Linh Thi Hong in her class. — Photo nhandan.com.vn

Despite being born prematurely with a weight of 1.5kg and without arms, Hong has thrived thanks to her spirit and the hard work and tears of her parents Linh Van Ba and Duong Thi Vui, who are San Diu ethnic people living Lap Dinh Village, Ngoc Thanh Commune of Phuc Yen City.

Her weak body made Hong suffer a lot early in life and she spent more time in the hospital than at home.

Hong's health has been relatively stable since 2015, after four colonoscopy-related surgeries.

Without hands, Hong uses her legs for all daily activities.

Due to her disability, her parents and neighbours thought that Hong would be unable to go to school but with the help of her family and teachers, the girl overcame adversity and lives life with her feet.

“Born in a family of three siblings, Hong was born with a birth defect without arms up to her elbow,” said Ba, Hong's father.

“In my family, there was no one with any deformity. Hong was our first daughter,” Ba recalled.

“We were so sad but we told ourselves that we would take care of and raise her anyway,” the father said.

“We gradually felt reassured and relieved when we watched our daughter grow up day by day,” he added.

Two years later, Hong had two brothers.

Despite not having hands, Hong always had optimism and learnt to do everything with her feet.

“She can do everything with her feet very nicely such as drawing, writing and sewing,” her father said.

When Hong’s brother started to go to school, she taught herself using his textbooks.

Seeing her friends in the neighbourhood going to school, the little girl yearned to go with them to class.

“Seeing that the children around the neighbourhood all went to kindergarten, my girl also asked to go. For many days, she stood outside the window and looked at the class so I pitied my child and could not hold back the tears," he said.

In 2007, when Hong was six, her father registered her for a kindergarten.

Initially, she was refused due to her disability but her father was persistent.

After testing Hong's memory and ability to use her legs, the school decided to admit her.

“However, due to poor health, my wife and I wanted her to take a break from school for a while,” he said.

Many years later, with their child's desire to learn, Ba and his wife knocked asked several schools to admit their daughter, but they all said she couldn't learn if she couldn't hold a pen.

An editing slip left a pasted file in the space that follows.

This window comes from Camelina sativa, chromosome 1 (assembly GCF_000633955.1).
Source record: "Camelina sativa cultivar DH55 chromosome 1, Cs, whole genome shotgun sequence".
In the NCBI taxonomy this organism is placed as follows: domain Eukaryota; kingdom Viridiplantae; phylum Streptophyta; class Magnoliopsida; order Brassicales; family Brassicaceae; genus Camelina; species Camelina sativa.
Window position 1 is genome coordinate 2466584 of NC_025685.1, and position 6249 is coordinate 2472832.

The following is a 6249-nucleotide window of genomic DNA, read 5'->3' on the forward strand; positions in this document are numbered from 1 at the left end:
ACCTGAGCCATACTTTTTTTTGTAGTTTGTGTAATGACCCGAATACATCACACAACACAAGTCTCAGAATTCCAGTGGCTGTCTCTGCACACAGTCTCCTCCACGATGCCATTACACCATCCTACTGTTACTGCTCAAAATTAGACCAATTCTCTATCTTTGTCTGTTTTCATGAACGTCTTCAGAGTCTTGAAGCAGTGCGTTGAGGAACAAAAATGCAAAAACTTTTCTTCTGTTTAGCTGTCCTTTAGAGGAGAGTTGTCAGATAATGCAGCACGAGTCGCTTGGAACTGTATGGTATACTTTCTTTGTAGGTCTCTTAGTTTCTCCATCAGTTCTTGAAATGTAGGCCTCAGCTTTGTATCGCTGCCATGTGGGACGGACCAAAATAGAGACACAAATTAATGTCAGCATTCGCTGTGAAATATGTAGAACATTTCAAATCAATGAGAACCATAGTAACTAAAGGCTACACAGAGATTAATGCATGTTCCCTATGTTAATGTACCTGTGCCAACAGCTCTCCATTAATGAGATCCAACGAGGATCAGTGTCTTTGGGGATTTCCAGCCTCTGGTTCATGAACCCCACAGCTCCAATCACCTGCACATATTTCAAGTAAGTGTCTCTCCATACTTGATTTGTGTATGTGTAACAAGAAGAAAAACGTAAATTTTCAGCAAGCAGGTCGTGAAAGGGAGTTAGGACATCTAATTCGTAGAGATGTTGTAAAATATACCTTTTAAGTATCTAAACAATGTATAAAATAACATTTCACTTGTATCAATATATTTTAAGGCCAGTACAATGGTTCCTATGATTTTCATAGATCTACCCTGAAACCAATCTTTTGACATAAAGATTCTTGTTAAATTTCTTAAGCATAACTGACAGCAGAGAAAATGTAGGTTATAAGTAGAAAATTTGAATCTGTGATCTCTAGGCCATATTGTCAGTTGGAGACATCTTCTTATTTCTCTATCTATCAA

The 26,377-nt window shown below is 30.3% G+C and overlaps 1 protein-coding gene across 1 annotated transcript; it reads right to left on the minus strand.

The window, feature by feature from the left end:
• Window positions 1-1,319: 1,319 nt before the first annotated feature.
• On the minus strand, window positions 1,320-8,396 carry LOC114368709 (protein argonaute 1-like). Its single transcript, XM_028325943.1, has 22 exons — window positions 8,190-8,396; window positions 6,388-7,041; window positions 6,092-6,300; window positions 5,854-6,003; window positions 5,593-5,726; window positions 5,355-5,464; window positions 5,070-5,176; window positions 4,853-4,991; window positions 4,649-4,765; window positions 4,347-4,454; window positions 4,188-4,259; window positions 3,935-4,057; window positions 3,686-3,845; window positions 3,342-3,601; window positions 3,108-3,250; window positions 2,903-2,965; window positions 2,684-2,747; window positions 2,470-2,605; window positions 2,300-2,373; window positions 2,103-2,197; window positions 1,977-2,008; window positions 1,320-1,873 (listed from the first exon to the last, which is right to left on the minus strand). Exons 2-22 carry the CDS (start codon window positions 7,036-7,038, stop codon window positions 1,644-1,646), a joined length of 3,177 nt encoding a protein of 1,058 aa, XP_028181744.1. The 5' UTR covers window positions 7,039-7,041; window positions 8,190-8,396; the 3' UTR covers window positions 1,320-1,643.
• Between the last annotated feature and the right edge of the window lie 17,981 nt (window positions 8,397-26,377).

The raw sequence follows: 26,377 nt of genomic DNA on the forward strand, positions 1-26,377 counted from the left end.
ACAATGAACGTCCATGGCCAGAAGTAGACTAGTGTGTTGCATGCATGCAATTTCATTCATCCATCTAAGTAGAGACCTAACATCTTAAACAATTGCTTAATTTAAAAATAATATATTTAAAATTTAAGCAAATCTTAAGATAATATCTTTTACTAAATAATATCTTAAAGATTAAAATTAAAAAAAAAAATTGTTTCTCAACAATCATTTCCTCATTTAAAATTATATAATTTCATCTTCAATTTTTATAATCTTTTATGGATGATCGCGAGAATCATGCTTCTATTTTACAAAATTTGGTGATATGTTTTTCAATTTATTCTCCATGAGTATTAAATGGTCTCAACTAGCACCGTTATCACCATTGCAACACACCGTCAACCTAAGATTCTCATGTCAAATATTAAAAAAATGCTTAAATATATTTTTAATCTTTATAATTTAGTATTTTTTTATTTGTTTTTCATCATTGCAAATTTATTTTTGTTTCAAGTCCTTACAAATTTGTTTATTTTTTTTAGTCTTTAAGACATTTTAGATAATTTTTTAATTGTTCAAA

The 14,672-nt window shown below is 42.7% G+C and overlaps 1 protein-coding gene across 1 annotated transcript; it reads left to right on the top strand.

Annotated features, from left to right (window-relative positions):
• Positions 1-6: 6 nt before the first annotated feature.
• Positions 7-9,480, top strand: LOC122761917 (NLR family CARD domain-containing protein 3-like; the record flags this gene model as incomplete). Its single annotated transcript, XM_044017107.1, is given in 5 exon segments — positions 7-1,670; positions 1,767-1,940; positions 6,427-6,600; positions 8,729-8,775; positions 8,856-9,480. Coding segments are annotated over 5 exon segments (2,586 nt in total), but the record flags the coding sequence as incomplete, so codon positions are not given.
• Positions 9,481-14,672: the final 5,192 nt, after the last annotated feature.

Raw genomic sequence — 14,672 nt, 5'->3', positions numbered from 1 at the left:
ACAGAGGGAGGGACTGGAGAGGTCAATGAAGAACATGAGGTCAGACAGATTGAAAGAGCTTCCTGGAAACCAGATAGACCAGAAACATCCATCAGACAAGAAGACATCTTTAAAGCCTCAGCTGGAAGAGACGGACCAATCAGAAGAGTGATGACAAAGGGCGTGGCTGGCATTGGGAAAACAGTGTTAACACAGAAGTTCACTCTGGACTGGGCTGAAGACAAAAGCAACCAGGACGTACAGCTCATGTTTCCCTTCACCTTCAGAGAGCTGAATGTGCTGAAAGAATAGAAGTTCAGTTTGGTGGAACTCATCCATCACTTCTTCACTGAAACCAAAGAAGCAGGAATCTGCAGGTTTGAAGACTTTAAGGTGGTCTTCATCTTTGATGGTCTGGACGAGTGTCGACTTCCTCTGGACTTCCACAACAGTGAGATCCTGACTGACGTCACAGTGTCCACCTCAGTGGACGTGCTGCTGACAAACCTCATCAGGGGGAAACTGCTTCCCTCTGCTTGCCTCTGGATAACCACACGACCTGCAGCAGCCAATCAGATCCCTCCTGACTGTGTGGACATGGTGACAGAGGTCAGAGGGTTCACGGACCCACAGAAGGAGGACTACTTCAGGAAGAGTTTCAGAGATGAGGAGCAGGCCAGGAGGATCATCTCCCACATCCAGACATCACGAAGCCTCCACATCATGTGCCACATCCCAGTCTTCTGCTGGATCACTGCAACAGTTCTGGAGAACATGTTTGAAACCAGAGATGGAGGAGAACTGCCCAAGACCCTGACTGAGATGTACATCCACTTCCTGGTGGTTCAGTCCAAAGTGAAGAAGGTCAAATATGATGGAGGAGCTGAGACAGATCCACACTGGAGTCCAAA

Then, her hard journey to write with her feet started.

When her brother entered grade 1, Hong sat next to him when he was reviewing lessons and doing homework.

That reminded Hong's parents that their daughter also wanted and needed to go to school.

Then, her parents bought her textbooks and books to teach herself.

Talking about Hong's application for school, Ba shared that it was a difficult time because there was no suitable school in the commune for her and the teachers said they were unable to teach children with disabilities like Hong.

Undeterred, the family encouraged Hong to study at home.

“She learned to read very quickly. But teaching her writing with her feet seemed to be an impossible mission for me because she does not have both hands,” Ba said.

Admiring Hong’s strong efforts, a teacher in Phuc Yen Township started to teach Hong to use her toes to grip the pen to write.

In the early days of writing, Hong’s body curled up with each letter, sweat ran down her cheeks and her toes bled, but she refused to give up.

“Some days, her feet were so tired but no words were completed,” Hong’s father recalled.

After thousands of hours of practice, she learned to write with her feet.

Finally, her efforts were off and she was admitted to the first grade of Ngoc Thanh C Primary School when she was nine.

Do Thi Thanh Van, the school’s principal, recalled: “At that time, we had to try many ways to get Hong the best and most convenient seat to listen to and write lessons."

The final option was that Hong would bring her own mat to spread on the classroom floor in the space between the podium and the student desks. There, Hong used her feet to write her first lessons.

For four years, Van watched Hong’s working in class from her office.

“The atmosphere in this classroom was a little different. During class time, anyone who finished their work came and helped Hong,” Van said.

“In the break time, other pupils sat on Hong’s mat to play with her,” the principal said.

“Although she sits in a separate position, Hong has never been isolated but is always in harmony with her innocent and naughty friends,” she said.

Every day, rain or shine, Hong goes to school and she's always motivated to learn, no matter how many times she stumbles.

“I watched TV and saw many young people who have similar circumstances as I can write very well with their feet,” Hong said.

“The falls hurt, but I like to go to school so that my future will become an information technology engineer, I won't stay at home,” Hong said.

Last year, Hong won the first prize of Good Handwriting of Vinh Phuc City and was one of 130 outstanding students honoured by the Ministry of Education and Training.  VNS 

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